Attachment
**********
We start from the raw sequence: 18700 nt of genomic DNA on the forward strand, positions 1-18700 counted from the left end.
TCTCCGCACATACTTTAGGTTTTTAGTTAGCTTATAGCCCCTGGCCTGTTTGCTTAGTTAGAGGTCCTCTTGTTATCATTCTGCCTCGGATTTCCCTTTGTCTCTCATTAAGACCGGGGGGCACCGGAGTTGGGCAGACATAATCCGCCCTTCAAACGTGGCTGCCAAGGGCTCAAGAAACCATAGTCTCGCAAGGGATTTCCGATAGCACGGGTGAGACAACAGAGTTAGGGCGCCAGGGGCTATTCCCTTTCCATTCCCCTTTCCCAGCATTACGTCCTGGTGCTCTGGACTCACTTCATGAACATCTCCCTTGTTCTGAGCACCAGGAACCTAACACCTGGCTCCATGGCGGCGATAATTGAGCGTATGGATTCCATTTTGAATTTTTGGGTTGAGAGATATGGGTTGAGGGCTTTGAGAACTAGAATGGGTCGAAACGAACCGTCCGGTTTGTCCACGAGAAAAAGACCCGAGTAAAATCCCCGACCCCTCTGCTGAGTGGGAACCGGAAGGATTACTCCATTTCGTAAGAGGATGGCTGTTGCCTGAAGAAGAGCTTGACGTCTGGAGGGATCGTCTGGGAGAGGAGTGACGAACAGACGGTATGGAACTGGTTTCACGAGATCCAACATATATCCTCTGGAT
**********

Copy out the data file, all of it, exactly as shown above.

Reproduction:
We start from the raw sequence: 18700 nt of genomic DNA on the forward strand, positions 1-18700 counted from the left end.
TCTCCGCACATACTTTAGGTTTTTAGTTAGCTTATAGCCCCTGGCCTGTTTGCTTAGTTAGAGGTCCTCTTGTTATCATTCTGCCTCGGATTTCCCTTTGTCTCTCATTAAGACCGGGGGGCACCGGAGTTGGGCAGACATAATCCGCCCTTCAAACGTGGCTGCCAAGGGCTCAAGAAACCATAGTCTCGCAAGGGATTTCCGATAGCACGGGTGAGACAACAGAGTTAGGGCGCCAGGGGCTATTCCCTTTCCATTCCCCTTTCCCAGCATTACGTCCTGGTGCTCTGGACTCACTTCATGAACATCTCCCTTGTTCTGAGCACCAGGAACCTAACACCTGGCTCCATGGCGGCGATAATTGAGCGTATGGATTCCATTTTGAATTTTTGGGTTGAGAGATATGGGTTGAGGGCTTTGAGAACTAGAATGGGTCGAAACGAACCGTCCGGTTTGTCCACGAGAAAAAGACCCGAGTAAAATCCCCGACCCCTCTGCTGAGTGGGAACCGGAAGGATTACTCCATTTCGTAAGAGGATGGCTGTTGCCTGAAGAAGAGCTTGACGTCTGGAGGGATCGTCTGGGAGAGGAGTGACGAACAGACGGTATGGAACTGGTTTCACGAGATCCAACATATATCCTCTGGAT